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Ensuring Sustainability: Immunization Financing in an Era of Transition

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Vaccinating every cohort of newborns along with providing boosters and new vaccines to children is a daunting but vital task that requires adequate and sustained financing. Making matters more difficult, the cost of national immunization programs is rising as new vaccines, such as those that protect against pneumonia and cervical cancer, are more expensive per dose than traditional vaccines. Reaching children of families that live in remote and isolated households adds to the expense.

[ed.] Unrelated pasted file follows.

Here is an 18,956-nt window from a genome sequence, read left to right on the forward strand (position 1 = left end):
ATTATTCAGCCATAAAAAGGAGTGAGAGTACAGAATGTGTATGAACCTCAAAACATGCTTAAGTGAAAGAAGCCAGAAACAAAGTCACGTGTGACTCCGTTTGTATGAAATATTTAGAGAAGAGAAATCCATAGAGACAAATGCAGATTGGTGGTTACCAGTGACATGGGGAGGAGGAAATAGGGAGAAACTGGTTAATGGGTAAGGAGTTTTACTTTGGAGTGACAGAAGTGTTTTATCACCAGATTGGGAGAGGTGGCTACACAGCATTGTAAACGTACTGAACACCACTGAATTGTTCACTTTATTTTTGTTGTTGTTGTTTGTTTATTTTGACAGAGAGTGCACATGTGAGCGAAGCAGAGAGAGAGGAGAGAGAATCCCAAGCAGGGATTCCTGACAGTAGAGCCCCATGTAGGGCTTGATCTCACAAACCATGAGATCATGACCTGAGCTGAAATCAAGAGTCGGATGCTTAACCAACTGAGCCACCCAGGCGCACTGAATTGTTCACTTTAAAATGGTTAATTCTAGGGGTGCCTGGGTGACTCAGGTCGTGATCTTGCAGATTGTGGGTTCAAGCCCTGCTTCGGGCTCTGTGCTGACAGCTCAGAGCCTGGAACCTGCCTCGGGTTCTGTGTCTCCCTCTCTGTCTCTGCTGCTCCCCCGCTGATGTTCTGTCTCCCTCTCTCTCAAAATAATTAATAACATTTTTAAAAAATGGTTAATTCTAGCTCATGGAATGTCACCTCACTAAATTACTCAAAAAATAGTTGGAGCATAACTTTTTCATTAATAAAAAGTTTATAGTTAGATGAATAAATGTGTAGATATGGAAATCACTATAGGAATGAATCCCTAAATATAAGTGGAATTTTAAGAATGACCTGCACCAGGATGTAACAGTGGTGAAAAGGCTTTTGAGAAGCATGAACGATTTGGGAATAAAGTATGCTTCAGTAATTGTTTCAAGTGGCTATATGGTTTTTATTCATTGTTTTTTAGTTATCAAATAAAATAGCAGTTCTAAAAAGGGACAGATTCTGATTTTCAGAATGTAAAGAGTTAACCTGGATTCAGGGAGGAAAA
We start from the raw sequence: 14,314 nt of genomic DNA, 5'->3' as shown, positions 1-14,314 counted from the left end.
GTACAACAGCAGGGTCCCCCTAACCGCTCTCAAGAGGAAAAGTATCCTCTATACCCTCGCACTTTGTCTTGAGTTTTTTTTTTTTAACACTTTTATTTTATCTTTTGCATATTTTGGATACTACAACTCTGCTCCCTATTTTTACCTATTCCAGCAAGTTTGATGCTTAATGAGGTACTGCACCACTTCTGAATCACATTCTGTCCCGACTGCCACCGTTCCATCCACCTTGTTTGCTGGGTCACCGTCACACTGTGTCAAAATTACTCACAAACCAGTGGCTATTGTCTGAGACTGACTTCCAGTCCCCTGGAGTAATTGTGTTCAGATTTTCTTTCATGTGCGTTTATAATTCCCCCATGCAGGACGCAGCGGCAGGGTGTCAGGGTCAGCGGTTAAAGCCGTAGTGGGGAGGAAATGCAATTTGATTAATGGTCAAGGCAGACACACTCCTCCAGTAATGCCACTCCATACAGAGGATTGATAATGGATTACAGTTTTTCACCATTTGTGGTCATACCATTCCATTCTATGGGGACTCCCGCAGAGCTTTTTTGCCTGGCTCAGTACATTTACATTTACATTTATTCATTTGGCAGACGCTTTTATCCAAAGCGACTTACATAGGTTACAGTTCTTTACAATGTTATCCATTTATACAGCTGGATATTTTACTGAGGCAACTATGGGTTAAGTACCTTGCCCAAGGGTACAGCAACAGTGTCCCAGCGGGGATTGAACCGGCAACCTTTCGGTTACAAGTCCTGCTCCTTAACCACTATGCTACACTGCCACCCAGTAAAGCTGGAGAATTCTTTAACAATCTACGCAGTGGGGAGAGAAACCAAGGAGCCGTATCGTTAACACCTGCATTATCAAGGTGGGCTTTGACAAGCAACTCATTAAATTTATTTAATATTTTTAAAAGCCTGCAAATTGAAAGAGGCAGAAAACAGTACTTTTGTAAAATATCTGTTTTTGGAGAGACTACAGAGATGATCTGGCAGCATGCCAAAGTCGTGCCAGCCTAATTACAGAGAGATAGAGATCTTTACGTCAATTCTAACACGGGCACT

Estimates put the cost of fully vaccinating a child at US$25-$45, but even this figure does not take into account non-vaccine costs of delivering the service, training, supervision, monitoring and tracking outbreaks, addressing population demand for services or managing programs. Several studies suggest that non-vaccine costs represent nearly half of the total cost per child.
To ensure every child receives the vaccines they need, governments need to carefully plan and adequately budget for both vaccines and the delivery costs of immunization programs. The delivery cost to vaccinate a child depends on the country, the vaccine schedule, the level of coverage and how services are delivered—whether through campaigns, routine or mobile services and outreach.
It is encouraging to note that recent data indicates governments are financing a growing share of total immunization expenditures and are less donor dependent.